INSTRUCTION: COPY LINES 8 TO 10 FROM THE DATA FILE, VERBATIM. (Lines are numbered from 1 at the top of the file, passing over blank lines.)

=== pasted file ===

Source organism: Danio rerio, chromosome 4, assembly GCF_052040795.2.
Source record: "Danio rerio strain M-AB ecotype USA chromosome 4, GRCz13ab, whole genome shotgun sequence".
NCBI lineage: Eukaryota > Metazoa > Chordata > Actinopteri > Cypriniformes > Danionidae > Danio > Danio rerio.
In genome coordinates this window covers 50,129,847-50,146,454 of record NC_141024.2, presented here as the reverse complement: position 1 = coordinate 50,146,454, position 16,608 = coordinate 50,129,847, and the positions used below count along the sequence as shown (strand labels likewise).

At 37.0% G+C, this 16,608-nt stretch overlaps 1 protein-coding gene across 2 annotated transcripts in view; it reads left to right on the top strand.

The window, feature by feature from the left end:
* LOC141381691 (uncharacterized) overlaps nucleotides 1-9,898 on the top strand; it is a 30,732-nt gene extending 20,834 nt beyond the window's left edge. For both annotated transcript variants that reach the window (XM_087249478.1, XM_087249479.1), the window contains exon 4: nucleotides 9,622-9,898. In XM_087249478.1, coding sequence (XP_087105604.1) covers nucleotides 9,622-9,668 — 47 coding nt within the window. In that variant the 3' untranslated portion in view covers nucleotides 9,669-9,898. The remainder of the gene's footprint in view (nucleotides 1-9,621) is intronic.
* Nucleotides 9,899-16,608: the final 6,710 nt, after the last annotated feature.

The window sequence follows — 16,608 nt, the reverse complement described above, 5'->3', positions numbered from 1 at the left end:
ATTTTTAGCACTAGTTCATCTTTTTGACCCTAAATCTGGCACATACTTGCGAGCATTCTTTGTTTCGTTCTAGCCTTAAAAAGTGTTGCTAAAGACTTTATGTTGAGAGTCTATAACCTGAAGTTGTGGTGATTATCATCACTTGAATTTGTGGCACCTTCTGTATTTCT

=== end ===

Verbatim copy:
* Nucleotides 9,899-16,608: the final 6,710 nt, after the last annotated feature.

The window sequence follows — 16,608 nt, the reverse complement described above, 5'->3', positions numbered from 1 at the left end:
ATTTTTAGCACTAGTTCATCTTTTTGACCCTAAATCTGGCACATACTTGCGAGCATTCTTTGTTTCGTTCTAGCCTTAAAAAGTGTTGCTAAAGACTTTATGTTGAGAGTCTATAACCTGAAGTTGTGGTGATTATCATCACTTGAATTTGTGGCACCTTCTGTATTTCT